Wednesday, October 8, 2014

The healing power of music through misery

I went to play a show in Denver this last weekend at the Lion's Lair and the highlight for me was playing on the street for a homeless man. When we arrived I noticed a disheveled man sitting by the pub entrance but I didn't pay too much attention to him at that point. Later through the night he started to get belligerent and angry. He tried entering the bar and the bouncer told him several times he was not allowed in. He got even more angry and started yelling obscenities and cursing at the bouncer and was slurring and drooling on himself. We asked the bouncer what was going on and he said the man was a local drunk who knew he was not allowed inside. He also said the guy used to be really nice but turned into a raging alcoholic.
     Before we played on stage I went to grab my instrument to load in and the rest of my bandmates grabbed theirs as well. We decided to do a quick warm up outside the venue and play a few songs. As we did so the homeless man came up to us and sat quietly and calmly to listen to us play. I noticed he had a big grin on his face as he said "Thank you. I have been so blessed to see you guys play tonight. I am so lucky". He stayed seated watching us and he just smiled. "You are awesome. You have the voice of Jesus and love shinning through you" Perhaps he was a rambling bum and perhaps we really weren't awesome. Perhaps the booze just made him think we were. I don't really care. What I do care about is that the music calmed him down. As we played music I watched an angry man pissed off at the world transform into a calm individual, for a moment he was able to forget his misery and whatever pain in his life had lead him to drink so much. It takes a whole lot of mental illness, self hatred, confusion, misery and pain to lead yourself to drinking that much. I know many people (myself included) who have struggled with life acceptance, alcohol and substance abuse. Not that they are the victims, in most cases they inflict more pain on those around them. I still see it for what it is though, no untroubled man or woman will chose to abuse a substance or alcohol as they are deeply troubled individuals overflowing in pain, suffering and anguish.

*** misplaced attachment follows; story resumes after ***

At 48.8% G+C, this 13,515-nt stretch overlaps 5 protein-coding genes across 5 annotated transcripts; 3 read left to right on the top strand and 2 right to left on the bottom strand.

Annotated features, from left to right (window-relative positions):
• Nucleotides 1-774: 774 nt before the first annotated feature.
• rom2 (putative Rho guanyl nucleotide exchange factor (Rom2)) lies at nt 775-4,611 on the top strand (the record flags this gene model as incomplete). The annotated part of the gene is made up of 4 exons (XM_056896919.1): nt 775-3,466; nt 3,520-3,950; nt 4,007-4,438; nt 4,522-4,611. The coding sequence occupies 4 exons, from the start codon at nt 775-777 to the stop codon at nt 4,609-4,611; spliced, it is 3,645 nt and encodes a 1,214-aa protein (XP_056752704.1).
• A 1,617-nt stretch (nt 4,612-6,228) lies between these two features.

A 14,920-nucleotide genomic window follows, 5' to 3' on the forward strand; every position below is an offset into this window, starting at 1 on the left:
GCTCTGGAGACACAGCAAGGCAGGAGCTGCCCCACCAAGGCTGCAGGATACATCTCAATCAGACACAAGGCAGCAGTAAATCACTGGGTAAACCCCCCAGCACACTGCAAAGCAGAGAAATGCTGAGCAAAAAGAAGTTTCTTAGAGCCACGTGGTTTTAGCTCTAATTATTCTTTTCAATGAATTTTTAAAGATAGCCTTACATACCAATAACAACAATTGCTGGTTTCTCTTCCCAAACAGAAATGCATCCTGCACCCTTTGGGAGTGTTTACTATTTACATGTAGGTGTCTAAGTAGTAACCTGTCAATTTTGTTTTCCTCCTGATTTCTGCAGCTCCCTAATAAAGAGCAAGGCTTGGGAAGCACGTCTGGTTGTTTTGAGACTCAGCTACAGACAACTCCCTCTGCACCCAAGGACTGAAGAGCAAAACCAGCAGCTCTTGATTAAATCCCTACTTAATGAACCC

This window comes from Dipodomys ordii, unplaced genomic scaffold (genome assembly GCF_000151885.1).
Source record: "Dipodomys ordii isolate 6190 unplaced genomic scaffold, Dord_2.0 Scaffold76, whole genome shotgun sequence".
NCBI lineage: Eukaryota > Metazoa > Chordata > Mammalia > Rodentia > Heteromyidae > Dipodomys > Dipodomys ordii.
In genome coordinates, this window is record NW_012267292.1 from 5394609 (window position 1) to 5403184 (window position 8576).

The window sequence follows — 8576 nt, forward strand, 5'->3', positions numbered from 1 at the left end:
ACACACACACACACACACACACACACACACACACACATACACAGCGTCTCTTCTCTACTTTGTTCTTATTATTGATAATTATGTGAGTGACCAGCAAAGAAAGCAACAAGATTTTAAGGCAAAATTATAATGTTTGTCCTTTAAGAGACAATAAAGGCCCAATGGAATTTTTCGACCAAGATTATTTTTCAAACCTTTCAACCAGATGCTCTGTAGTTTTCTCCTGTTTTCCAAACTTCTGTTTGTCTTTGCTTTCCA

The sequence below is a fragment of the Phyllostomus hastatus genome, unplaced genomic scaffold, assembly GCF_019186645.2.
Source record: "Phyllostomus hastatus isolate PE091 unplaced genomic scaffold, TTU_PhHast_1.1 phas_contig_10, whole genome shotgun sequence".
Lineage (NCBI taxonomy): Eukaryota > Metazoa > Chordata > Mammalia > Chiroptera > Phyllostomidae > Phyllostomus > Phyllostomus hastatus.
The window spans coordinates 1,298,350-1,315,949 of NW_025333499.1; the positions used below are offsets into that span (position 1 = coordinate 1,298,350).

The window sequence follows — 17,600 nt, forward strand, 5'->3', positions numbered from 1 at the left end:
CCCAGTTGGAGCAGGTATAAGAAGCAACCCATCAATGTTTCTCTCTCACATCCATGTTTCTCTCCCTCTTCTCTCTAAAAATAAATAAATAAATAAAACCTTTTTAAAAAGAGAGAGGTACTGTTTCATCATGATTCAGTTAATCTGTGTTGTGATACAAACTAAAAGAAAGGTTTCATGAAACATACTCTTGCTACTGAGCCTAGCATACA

That moment made my night though as I realized why I do what I do. The man was too drunk to probably even remember the night, our name or our songs. He probably doesn't have a facebook or instagram and will not be giving us a like or a follow. Again, I don't really care. I care for that small moment in time and space as I'd like to think our music gave him a temporary peace of mind and dose of medicine. For whatever small moment it was, he was happy. I saw him smile and that was that. He left a happy man that night.

On the streets of Denver